Heads Up: FBI Spying on John Lennon

While the subject could seem like something from yesterday, the current debate over domestic spying and the partisan climate make Adam Cohen’s column (TimesSelect) in Thursday’s New York Times seem very up-to-date.

During the 1971 Nixon campaign, the FBI began an exhaustive investigation into John Lennon, Yoko Ono which included following the location of Ono’s daughter from an earlier marriage and surveillance of a concert in the winter of 1971 in support of John Sinclair, a man imprisoned for 10 years for the possession of two joints.

What Lennon did not know at the time was that there were F.B.I. informants in the audience taking notes on everything from the attendance (15,000) to the artistic merits of his new song. (“Lacking Lennon’s usual standards,” his F.B.I. file reports, and “Yoko can’t even remain on key.”) The government spied on Lennon for the next 12 months, and tried to have him deported to England.

Nice to know they sent agents who were able to understand and relate to the music, if not the message. But reporting the results? That sounds a little dubious. I wonder how long it will take before Fox airs Americas Best Telephone Bloopers sponsored by the NSA and the FBI?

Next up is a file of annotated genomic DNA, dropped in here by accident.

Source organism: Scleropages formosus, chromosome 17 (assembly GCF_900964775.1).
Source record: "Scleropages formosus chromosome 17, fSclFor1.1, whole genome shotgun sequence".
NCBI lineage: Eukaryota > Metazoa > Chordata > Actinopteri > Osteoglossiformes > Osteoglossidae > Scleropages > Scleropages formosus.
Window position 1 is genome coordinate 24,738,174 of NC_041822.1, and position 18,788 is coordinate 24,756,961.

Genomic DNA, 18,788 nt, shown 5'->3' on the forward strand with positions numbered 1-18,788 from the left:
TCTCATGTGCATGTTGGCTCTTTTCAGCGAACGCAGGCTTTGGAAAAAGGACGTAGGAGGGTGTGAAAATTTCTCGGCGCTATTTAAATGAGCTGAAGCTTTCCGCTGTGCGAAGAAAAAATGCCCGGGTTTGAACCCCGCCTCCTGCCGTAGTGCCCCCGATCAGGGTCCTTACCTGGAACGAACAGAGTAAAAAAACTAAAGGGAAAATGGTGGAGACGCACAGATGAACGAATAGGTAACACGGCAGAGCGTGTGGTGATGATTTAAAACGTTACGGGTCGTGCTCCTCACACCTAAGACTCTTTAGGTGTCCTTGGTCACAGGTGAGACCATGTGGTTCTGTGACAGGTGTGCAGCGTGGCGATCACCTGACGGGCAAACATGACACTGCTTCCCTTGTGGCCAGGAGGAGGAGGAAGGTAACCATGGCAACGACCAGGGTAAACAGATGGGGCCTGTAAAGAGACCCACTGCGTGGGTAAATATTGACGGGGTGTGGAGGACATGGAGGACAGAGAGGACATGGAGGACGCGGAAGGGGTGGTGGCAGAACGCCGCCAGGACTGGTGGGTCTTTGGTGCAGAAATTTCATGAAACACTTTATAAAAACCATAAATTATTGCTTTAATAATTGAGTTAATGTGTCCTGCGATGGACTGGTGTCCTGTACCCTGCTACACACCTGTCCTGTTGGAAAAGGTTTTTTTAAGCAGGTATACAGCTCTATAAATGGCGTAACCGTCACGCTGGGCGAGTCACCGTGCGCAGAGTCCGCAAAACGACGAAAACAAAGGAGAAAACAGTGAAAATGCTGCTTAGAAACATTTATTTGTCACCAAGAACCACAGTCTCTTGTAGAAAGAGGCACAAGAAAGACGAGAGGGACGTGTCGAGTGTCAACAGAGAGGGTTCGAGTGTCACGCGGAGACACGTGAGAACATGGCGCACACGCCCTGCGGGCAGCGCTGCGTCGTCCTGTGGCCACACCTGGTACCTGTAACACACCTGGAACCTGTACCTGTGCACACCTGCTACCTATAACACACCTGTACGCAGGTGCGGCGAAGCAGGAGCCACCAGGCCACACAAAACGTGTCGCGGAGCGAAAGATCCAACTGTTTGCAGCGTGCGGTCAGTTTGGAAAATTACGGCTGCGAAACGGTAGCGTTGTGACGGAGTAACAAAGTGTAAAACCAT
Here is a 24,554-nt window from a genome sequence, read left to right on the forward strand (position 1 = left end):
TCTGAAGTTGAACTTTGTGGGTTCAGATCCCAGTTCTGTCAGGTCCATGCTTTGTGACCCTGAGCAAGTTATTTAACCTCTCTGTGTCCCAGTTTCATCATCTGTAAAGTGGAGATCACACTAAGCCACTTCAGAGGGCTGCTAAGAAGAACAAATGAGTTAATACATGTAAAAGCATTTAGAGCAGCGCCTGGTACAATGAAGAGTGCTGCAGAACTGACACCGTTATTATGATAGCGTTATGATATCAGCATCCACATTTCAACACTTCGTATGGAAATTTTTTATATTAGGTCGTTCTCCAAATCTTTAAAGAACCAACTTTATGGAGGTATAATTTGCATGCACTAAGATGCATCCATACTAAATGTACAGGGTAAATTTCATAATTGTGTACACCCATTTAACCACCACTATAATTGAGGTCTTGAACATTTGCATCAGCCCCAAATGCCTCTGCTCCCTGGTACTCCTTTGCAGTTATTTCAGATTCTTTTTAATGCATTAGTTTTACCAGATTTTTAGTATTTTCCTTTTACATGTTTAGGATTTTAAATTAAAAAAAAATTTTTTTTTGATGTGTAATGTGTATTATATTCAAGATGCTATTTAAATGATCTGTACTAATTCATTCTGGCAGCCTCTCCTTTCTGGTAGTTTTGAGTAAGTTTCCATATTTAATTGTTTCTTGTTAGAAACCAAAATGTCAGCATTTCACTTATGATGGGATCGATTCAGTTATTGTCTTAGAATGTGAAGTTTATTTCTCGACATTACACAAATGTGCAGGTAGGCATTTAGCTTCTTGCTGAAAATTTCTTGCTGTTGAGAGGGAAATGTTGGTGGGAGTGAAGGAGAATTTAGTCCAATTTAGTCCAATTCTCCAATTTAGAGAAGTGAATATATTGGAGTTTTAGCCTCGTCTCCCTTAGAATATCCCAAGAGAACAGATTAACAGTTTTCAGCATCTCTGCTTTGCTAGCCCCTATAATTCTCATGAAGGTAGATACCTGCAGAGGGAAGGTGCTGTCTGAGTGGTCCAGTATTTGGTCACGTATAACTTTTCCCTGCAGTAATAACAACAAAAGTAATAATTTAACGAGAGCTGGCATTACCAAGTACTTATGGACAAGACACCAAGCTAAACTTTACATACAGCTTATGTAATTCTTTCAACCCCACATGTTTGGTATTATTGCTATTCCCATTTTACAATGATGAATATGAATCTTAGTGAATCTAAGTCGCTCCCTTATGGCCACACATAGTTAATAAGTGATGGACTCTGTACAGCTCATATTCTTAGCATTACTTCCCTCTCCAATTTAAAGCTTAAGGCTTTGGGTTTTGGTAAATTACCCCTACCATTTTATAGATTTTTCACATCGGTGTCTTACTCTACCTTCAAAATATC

Perhaps even more worrying were the effects

The F.B.I.’s timing is noteworthy. Lennon had been involved in high-profile antiwar activities going back to 1969, but the bureau did not formally open its investigation until January 1972 — the year of Nixon’s re-election campaign. In March, just as the presidential campaign was heating up, the Immigration and Naturalization Service refused to renew Lennon’s visa, and began deportation proceedings. Nixon was re-elected in November, and a month later, the F.B.I. closed its investigation.

If Lennon was considering actively opposing Nixon’s re-election, the spying and the threat of deportation had their intended effect. In May, he announced that he would not be part of any protest activities at the Republican National Convention, and he did not actively participate in the presidential campaign.

According to Cohen this surveillance is the subject of a new documentary “The U.S. vs. John Lennon” and the files collected in the book “Gimme Some Truth” by Jon Wiener.

I was never one for Beattlemania but Lennon’s death was a watershed moment at the end of my youth and his music has effected and still effects the world. It’s sad that the country that considers itself to be the bastion of democracy keeps using the tactics of dictatorships.

While one hopes that there are more John Lennons out there, let’s just hope they aren’t under surveillance.

Hat Tip: Laura Rosen 

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